Policy for Public Health
POLICY FOR PUBLIC HEALTH
The Institute of Medicine defines public health as "what we, as a society, do collectively to assure the conditions in which people can be healthy" (1988,p. 1). It further notes that public health is more comprehensive than the specific activities of any particular agency, organization, or sector. Public health encompasses a wide range of organized community efforts to prevent disease and promote health, and it often involves private organizations and individuals, working on their own or in partnership with the public sector. Policies for public health consist of planned activities to address health problems as they are identified and defined by a community. Thus, public health activities, including policy development, require organized community efforts as well as public involvement.
Public health practitioners typically engage in organized, interdisciplinary efforts that address the physical, mental, and environmental health concerns of communities. As defined by the Institute of Medicine, three basic public health activities are essential to the practice of public health:(1) assessing and monitoring of population and community health problems and priorities; (2) assuring that all populations have access to appropriate and cost-effective care, including health-promotion and disease-prevention services; and (3) formulating policies to resolve local, state, and national health problems in conjunction with community and government decision makers.
A public health policy is a plan or a course of action intended to influence decisions or actions made by community leaders or by private or public policy makers. Ultimately, a public health policy is intended to positively influence the health and health behavior of individuals in the population. Such policy is established through public processes involving individuals and organizations, including state and local boards of health, elected officials, community groups, public health professionals, health care providers, and private citizens. At all levels, public health policies are developed, implemented, and evaluated in a way that incorporates both quantitative and qualitative scientific information, as well as the community values that reflect the demographic, geographic, and cultural diversity of an area, region, and state.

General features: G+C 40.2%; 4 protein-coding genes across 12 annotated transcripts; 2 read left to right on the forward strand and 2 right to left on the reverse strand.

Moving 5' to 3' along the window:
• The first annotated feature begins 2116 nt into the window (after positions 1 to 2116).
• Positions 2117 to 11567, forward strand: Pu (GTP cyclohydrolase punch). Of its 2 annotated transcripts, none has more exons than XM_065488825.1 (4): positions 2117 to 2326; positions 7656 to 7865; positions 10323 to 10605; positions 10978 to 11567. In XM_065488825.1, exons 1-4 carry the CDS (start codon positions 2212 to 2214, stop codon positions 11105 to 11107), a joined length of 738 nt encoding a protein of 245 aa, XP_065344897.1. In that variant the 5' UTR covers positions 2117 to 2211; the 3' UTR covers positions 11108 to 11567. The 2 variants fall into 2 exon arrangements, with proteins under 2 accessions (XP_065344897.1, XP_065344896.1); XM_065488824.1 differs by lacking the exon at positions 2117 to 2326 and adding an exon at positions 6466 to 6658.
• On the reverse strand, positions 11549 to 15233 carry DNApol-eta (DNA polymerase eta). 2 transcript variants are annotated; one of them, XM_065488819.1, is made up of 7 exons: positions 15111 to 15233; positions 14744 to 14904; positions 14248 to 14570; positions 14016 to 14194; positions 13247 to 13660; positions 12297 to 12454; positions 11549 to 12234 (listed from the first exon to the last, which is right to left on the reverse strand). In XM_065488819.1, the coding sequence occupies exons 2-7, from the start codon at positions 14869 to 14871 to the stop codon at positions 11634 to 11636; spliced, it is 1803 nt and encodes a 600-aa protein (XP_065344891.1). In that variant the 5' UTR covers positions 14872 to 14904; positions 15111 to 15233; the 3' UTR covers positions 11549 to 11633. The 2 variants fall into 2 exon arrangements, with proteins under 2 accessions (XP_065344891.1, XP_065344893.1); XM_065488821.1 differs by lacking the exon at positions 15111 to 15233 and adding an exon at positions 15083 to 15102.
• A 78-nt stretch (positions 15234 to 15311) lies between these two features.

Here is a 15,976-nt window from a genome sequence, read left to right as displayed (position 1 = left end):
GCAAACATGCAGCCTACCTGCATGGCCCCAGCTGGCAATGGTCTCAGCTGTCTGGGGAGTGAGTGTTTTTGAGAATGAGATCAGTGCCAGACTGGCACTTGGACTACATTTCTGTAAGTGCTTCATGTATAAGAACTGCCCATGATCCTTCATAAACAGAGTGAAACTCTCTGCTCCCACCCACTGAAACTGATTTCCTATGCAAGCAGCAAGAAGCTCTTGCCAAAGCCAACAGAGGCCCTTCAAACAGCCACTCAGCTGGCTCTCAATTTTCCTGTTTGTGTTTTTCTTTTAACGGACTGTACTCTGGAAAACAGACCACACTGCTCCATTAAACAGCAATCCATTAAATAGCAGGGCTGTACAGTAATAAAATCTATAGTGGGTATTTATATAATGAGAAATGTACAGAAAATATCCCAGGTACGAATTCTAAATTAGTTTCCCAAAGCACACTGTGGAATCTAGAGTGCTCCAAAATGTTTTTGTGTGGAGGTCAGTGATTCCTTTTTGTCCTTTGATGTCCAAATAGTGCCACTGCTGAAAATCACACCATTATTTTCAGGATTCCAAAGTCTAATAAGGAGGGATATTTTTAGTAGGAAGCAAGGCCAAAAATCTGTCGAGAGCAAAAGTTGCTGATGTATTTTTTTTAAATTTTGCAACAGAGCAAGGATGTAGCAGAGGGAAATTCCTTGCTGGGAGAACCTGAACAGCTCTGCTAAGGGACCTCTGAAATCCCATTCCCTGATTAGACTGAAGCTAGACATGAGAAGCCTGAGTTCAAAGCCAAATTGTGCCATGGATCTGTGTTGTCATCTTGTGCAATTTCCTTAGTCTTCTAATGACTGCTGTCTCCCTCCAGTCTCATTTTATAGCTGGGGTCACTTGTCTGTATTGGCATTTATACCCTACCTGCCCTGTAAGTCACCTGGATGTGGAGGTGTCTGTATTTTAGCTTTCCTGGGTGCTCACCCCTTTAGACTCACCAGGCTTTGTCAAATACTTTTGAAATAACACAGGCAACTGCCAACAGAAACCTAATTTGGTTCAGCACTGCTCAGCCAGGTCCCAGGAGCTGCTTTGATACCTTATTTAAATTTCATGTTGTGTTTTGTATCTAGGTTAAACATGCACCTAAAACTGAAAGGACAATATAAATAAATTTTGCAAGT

Evaluation of public health policies is important to determine their effectiveness in achieving desired outcomes. In states where public health improvement activities are underway, two key concerns emerge in conducting an evaluation of current and planned public health policies: first, having access to timely and accurate data relevant to specific health issues, and second, establishing sound methods to meaningfully involve and inform communities, interested stakeholders, groups, and individuals most affected by the policies. The
PATRICIA G. FELTEN
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Institute of Medicine, National Academy of Sciences (1988). The Future of Public Health. Washington, DC: Author.
U.S. Department of Health and Human Services, Office of Disease Prevention and Health Promotion (1997). Developing Objectives for Healthy People 2010. Washington, DC: Author.
Washington Department of Health (1994). Public Health Improvement Plan: A Progress Report. Executive Summary. Olympia, WA: Author.